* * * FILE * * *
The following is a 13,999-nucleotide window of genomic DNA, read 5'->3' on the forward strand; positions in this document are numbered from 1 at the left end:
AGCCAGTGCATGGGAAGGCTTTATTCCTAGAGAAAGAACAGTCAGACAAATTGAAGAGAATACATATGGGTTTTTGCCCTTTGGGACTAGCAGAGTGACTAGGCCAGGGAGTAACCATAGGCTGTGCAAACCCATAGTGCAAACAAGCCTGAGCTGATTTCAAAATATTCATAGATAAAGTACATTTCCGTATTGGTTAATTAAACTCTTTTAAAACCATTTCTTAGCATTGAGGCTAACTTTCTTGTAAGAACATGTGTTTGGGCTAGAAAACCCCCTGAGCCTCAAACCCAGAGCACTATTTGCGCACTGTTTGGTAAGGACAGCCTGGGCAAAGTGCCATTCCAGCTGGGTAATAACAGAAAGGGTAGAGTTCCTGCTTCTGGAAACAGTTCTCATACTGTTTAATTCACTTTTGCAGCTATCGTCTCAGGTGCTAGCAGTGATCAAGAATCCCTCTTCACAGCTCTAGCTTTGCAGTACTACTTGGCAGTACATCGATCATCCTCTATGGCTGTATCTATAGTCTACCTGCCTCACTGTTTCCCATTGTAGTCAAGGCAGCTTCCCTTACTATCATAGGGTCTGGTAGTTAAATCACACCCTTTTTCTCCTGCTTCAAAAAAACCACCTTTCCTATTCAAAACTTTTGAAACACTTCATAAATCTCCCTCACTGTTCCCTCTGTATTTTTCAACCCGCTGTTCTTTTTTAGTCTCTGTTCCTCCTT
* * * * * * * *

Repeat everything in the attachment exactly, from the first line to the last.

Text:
The following is a 13,999-nucleotide window of genomic DNA, read 5'->3' on the forward strand; positions in this document are numbered from 1 at the left end:
AGCCAGTGCATGGGAAGGCTTTATTCCTAGAGAAAGAACAGTCAGACAAATTGAAGAGAATACATATGGGTTTTTGCCCTTTGGGACTAGCAGAGTGACTAGGCCAGGGAGTAACCATAGGCTGTGCAAACCCATAGTGCAAACAAGCCTGAGCTGATTTCAAAATATTCATAGATAAAGTACATTTCCGTATTGGTTAATTAAACTCTTTTAAAACCATTTCTTAGCATTGAGGCTAACTTTCTTGTAAGAACATGTGTTTGGGCTAGAAAACCCCCTGAGCCTCAAACCCAGAGCACTATTTGCGCACTGTTTGGTAAGGACAGCCTGGGCAAAGTGCCATTCCAGCTGGGTAATAACAGAAAGGGTAGAGTTCCTGCTTCTGGAAACAGTTCTCATACTGTTTAATTCACTTTTGCAGCTATCGTCTCAGGTGCTAGCAGTGATCAAGAATCCCTCTTCACAGCTCTAGCTTTGCAGTACTACTTGGCAGTACATCGATCATCCTCTATGGCTGTATCTATAGTCTACCTGCCTCACTGTTTCCCATTGTAGTCAAGGCAGCTTCCCTTACTATCATAGGGTCTGGTAGTTAAATCACACCCTTTTTCTCCTGCTTCAAAAAAACCACCTTTCCTATTCAAAACTTTTGAAACACTTCATAAATCTCCCTCACTGTTCCCTCTGTATTTTTCAACCCGCTGTTCTTTTTTAGTCTCTGTTCCTCCTT